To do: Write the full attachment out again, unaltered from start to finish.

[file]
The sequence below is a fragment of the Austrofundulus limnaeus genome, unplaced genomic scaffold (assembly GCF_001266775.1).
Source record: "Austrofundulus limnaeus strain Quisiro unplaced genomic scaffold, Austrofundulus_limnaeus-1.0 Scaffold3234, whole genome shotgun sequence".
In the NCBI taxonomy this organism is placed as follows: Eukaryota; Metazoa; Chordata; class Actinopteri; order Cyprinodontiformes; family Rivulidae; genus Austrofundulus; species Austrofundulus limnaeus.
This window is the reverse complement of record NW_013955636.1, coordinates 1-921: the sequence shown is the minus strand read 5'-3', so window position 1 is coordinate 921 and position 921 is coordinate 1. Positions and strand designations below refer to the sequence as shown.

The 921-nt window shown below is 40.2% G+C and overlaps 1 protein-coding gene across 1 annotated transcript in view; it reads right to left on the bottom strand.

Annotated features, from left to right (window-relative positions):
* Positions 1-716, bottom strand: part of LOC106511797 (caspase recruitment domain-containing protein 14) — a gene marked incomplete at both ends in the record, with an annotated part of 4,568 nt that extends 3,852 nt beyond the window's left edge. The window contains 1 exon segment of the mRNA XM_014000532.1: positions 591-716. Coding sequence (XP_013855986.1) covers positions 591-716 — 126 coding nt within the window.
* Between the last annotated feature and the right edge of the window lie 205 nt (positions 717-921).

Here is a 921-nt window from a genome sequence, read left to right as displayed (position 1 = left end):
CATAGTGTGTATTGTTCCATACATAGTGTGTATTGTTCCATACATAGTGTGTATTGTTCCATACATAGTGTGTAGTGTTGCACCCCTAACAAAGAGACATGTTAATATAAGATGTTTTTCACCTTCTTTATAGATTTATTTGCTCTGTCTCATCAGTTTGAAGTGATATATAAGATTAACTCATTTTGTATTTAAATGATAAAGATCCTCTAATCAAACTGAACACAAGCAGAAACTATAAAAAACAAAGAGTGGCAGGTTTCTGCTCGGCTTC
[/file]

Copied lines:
The sequence below is a fragment of the Austrofundulus limnaeus genome, unplaced genomic scaffold (assembly GCF_001266775.1).
Source record: "Austrofundulus limnaeus strain Quisiro unplaced genomic scaffold, Austrofundulus_limnaeus-1.0 Scaffold3234, whole genome shotgun sequence".
In the NCBI taxonomy this organism is placed as follows: Eukaryota; Metazoa; Chordata; class Actinopteri; order Cyprinodontiformes; family Rivulidae; genus Austrofundulus; species Austrofundulus limnaeus.
This window is the reverse complement of record NW_013955636.1, coordinates 1-921: the sequence shown is the minus strand read 5'-3', so window position 1 is coordinate 921 and position 921 is coordinate 1. Positions and strand designations below refer to the sequence as shown.

The 921-nt window shown below is 40.2% G+C and overlaps 1 protein-coding gene across 1 annotated transcript in view; it reads right to left on the bottom strand.

Annotated features, from left to right (window-relative positions):
* Positions 1-716, bottom strand: part of LOC106511797 (caspase recruitment domain-containing protein 14) — a gene marked incomplete at both ends in the record, with an annotated part of 4,568 nt that extends 3,852 nt beyond the window's left edge. The window contains 1 exon segment of the mRNA XM_014000532.1: positions 591-716. Coding sequence (XP_013855986.1) covers positions 591-716 — 126 coding nt within the window.
* Between the last annotated feature and the right edge of the window lie 205 nt (positions 717-921).

Here is a 921-nt window from a genome sequence, read left to right as displayed (position 1 = left end):
CATAGTGTGTATTGTTCCATACATAGTGTGTATTGTTCCATACATAGTGTGTATTGTTCCATACATAGTGTGTAGTGTTGCACCCCTAACAAAGAGACATGTTAATATAAGATGTTTTTCACCTTCTTTATAGATTTATTTGCTCTGTCTCATCAGTTTGAAGTGATATATAAGATTAACTCATTTTGTATTTAAATGATAAAGATCCTCTAATCAAACTGAACACAAGCAGAAACTATAAAAAACAAAGAGTGGCAGGTTTCTGCTCGGCTTC